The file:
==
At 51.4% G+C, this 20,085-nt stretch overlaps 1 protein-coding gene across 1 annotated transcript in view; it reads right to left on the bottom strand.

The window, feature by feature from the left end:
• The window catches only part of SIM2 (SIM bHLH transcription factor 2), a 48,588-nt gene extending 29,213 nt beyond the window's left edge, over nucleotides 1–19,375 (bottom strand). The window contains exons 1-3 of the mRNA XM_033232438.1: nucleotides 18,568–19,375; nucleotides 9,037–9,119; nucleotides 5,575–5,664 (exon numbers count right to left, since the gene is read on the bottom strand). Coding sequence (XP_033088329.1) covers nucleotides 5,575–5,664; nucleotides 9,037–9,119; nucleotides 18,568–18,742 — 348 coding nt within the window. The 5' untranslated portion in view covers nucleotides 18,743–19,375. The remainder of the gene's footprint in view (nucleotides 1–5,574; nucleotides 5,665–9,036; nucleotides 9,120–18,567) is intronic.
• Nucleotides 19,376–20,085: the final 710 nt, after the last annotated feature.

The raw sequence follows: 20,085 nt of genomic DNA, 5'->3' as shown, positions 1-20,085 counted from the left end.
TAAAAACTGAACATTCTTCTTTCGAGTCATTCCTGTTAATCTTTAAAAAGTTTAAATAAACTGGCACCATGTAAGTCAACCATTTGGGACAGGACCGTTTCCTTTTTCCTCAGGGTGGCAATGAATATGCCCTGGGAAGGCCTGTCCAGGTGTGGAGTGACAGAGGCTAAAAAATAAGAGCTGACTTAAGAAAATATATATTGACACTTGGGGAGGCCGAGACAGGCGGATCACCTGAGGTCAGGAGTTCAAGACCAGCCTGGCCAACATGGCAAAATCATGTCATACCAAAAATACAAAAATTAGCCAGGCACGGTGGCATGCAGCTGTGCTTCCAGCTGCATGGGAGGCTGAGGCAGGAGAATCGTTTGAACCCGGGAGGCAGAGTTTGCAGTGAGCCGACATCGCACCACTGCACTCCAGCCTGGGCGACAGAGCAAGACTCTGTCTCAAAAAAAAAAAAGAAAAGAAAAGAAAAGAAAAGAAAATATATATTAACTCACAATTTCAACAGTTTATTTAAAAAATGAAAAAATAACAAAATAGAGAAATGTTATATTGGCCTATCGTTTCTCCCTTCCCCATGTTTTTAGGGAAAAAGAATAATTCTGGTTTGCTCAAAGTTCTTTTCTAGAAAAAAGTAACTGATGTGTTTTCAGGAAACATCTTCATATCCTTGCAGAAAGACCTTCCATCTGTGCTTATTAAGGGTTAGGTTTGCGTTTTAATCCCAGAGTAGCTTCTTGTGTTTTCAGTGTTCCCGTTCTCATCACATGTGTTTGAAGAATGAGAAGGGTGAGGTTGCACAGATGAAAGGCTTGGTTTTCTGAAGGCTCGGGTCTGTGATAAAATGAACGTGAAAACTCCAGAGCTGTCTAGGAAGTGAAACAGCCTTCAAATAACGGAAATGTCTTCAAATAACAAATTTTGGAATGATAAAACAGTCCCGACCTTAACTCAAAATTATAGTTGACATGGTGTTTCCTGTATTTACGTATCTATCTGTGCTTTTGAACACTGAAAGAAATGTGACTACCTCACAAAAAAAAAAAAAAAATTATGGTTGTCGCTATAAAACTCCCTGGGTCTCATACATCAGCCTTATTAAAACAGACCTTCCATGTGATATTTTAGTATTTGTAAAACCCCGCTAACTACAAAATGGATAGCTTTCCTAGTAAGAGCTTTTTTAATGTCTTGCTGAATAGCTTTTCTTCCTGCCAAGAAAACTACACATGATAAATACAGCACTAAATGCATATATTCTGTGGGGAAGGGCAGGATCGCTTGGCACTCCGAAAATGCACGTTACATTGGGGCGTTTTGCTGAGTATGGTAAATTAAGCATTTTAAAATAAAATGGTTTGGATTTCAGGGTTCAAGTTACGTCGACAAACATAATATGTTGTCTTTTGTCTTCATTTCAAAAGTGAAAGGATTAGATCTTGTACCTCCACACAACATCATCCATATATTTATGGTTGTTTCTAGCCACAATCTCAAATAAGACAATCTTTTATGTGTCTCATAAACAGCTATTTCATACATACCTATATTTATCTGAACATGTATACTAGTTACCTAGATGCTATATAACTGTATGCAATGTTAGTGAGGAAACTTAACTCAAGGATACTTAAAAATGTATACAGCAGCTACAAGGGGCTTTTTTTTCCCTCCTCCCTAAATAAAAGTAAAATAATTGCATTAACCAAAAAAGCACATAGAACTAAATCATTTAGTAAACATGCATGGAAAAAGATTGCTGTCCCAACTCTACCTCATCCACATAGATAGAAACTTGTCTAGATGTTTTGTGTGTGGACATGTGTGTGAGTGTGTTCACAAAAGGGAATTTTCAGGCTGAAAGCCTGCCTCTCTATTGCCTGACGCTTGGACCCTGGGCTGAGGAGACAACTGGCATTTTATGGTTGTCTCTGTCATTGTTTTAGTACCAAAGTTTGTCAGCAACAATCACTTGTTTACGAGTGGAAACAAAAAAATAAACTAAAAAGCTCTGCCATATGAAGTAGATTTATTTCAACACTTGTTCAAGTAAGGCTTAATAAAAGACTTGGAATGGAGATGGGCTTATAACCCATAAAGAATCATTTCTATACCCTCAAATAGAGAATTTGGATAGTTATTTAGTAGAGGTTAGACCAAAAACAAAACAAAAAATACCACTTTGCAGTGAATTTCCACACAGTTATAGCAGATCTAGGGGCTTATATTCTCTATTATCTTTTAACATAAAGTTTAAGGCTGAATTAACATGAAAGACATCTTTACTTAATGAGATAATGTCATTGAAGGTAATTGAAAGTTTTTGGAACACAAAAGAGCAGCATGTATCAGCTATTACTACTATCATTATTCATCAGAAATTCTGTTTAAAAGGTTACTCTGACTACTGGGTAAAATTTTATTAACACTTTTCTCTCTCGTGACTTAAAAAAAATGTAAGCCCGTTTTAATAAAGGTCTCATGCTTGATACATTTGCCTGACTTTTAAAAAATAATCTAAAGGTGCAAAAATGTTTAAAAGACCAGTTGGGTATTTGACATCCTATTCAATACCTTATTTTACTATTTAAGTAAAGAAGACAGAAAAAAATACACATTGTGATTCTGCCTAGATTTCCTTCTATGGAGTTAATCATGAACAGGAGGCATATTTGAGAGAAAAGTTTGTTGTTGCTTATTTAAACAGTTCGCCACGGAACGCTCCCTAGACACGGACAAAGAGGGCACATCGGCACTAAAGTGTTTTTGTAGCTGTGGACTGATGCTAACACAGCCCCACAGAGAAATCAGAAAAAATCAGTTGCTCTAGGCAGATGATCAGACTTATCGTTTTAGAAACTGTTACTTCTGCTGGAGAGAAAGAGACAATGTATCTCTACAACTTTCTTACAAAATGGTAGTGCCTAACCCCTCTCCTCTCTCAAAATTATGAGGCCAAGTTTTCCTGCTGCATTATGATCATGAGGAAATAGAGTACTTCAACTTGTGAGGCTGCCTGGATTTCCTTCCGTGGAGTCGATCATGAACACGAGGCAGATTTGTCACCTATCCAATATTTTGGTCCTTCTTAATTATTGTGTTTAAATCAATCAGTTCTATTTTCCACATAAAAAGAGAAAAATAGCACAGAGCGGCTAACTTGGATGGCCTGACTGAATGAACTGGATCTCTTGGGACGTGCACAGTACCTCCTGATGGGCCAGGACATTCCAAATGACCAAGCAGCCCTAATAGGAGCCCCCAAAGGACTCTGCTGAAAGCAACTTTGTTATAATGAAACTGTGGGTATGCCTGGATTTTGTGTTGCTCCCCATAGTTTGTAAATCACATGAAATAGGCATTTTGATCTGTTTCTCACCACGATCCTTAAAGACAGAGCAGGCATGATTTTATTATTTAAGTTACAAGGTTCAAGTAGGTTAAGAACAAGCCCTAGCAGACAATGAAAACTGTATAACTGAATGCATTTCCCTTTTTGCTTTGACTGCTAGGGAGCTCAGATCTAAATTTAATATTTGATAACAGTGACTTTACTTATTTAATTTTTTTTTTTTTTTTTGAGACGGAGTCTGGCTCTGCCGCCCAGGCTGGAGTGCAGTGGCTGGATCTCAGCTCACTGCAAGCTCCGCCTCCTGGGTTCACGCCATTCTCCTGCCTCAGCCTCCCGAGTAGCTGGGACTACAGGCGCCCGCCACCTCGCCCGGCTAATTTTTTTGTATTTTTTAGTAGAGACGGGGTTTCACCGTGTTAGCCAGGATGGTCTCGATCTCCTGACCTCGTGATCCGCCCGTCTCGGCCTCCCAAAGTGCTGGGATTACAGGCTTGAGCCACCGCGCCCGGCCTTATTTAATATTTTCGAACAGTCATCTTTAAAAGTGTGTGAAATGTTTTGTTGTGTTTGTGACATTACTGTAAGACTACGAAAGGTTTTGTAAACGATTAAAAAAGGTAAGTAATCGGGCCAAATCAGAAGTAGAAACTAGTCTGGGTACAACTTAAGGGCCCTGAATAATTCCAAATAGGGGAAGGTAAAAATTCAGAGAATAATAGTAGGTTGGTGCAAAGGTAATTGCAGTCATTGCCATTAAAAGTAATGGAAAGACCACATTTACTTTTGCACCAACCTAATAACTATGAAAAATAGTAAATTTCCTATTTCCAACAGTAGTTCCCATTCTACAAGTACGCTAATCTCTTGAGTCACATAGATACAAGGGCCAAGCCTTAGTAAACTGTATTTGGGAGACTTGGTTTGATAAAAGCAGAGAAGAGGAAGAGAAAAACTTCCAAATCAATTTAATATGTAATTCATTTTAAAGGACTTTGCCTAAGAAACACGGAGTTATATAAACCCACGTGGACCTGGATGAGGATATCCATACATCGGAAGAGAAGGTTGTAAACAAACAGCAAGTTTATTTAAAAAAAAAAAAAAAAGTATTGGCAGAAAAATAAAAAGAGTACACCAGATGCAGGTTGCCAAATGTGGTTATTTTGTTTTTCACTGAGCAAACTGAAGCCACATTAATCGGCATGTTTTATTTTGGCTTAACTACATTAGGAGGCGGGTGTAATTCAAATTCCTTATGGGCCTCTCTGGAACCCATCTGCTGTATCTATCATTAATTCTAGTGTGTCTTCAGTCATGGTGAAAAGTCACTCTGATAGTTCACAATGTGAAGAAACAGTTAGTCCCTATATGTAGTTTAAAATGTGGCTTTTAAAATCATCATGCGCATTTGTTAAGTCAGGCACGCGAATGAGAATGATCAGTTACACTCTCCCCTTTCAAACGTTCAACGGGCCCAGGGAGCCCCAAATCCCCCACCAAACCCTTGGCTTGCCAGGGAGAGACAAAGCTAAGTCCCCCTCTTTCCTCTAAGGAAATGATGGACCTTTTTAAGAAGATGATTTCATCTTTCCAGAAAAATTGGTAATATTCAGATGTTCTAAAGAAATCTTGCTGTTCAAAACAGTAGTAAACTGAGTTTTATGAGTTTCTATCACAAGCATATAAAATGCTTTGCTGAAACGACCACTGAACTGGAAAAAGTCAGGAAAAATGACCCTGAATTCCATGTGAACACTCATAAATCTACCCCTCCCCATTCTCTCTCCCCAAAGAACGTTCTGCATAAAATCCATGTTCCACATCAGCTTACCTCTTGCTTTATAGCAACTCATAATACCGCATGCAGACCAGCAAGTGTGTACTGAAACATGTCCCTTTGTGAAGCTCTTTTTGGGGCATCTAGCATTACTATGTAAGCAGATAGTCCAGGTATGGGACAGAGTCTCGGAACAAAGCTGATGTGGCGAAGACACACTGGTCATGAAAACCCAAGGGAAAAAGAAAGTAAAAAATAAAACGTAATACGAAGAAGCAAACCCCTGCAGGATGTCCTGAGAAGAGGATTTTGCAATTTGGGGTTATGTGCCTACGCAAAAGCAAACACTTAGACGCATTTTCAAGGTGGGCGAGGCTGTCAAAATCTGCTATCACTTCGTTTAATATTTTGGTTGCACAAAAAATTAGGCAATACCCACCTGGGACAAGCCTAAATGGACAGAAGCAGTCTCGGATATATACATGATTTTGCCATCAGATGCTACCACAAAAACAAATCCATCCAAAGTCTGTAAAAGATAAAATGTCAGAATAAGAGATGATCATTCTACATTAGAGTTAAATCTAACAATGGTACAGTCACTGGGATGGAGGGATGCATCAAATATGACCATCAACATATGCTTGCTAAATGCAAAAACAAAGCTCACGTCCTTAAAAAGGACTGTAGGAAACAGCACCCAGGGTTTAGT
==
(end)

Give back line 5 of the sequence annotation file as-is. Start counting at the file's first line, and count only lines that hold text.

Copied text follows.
The raw sequence follows: 20,085 nt of genomic DNA, 5'->3' as shown, positions 1-20,085 counted from the left end.